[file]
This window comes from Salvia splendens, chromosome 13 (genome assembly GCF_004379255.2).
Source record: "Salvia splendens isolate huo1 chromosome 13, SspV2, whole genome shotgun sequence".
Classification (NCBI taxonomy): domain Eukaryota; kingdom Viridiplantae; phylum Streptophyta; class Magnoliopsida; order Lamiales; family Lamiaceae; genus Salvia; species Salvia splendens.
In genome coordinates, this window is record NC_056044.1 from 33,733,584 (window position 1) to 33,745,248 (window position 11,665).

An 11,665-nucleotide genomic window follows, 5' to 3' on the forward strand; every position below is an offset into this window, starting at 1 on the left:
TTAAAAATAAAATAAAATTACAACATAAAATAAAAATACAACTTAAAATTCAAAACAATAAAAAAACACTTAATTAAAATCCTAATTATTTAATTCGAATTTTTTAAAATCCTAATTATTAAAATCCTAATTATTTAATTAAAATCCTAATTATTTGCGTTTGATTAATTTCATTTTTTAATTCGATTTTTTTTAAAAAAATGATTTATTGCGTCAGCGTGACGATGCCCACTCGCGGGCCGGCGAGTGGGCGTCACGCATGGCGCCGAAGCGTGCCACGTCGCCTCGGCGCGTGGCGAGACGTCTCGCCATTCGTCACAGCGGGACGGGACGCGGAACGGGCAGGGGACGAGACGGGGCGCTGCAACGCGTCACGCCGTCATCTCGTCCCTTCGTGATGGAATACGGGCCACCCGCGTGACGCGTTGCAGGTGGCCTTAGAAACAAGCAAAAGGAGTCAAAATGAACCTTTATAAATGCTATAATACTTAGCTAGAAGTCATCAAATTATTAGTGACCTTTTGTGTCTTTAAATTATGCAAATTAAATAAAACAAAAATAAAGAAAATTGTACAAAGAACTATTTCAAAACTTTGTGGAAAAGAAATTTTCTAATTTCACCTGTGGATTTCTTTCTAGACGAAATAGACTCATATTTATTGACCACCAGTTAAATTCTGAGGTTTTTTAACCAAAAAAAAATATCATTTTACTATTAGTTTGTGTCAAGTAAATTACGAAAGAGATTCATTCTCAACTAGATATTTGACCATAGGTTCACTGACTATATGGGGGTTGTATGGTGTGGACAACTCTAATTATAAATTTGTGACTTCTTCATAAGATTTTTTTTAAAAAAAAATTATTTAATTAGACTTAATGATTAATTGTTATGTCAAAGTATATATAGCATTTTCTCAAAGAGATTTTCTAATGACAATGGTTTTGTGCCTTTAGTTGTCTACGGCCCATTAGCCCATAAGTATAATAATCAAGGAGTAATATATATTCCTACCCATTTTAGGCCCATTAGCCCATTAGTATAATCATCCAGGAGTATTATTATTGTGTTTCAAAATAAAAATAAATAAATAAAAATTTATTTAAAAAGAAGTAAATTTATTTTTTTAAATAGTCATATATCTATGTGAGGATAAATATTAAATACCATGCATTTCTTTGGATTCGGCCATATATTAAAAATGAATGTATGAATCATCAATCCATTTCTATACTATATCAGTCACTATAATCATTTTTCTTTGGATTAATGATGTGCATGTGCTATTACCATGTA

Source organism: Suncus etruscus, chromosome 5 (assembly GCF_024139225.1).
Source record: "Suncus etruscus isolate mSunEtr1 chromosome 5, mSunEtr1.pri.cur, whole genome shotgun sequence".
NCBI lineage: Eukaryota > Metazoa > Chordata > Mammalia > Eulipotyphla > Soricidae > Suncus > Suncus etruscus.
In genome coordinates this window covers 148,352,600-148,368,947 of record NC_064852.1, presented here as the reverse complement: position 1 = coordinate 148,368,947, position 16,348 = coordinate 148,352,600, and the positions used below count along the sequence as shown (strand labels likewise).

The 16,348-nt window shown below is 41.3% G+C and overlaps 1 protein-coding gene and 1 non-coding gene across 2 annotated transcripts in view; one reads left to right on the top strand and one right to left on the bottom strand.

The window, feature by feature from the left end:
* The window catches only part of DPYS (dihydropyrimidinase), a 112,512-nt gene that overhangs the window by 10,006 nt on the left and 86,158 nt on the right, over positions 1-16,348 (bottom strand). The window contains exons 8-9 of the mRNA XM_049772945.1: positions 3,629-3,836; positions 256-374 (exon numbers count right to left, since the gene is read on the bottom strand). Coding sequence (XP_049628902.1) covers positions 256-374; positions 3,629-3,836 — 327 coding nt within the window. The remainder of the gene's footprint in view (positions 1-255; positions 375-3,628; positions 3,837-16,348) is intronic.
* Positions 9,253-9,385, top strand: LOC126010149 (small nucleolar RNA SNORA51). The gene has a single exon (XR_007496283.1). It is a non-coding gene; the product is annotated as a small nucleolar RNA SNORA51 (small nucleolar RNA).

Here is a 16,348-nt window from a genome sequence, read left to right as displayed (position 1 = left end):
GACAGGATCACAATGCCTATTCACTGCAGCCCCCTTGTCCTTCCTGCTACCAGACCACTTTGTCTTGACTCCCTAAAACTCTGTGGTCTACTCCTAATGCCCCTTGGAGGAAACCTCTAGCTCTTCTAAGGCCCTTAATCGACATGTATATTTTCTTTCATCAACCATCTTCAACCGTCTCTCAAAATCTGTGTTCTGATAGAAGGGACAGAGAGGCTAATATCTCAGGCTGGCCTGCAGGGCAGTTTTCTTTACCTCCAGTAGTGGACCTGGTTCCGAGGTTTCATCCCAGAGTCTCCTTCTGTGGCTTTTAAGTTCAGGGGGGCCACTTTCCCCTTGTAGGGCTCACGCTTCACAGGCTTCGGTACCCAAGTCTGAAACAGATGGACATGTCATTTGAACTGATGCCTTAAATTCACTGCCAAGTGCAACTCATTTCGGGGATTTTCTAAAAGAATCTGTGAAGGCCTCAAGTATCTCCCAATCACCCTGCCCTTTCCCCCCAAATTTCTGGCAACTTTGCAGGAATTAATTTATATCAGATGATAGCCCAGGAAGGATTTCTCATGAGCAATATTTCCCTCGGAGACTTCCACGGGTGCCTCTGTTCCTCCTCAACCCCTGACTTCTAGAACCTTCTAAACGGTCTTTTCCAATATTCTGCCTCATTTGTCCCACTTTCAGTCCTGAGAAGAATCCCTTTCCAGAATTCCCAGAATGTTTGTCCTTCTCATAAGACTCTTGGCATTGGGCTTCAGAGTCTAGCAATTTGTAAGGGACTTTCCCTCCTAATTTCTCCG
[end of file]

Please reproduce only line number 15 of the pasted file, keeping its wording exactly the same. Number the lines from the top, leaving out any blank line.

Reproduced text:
Here is a 16,348-nt window from a genome sequence, read left to right as displayed (position 1 = left end):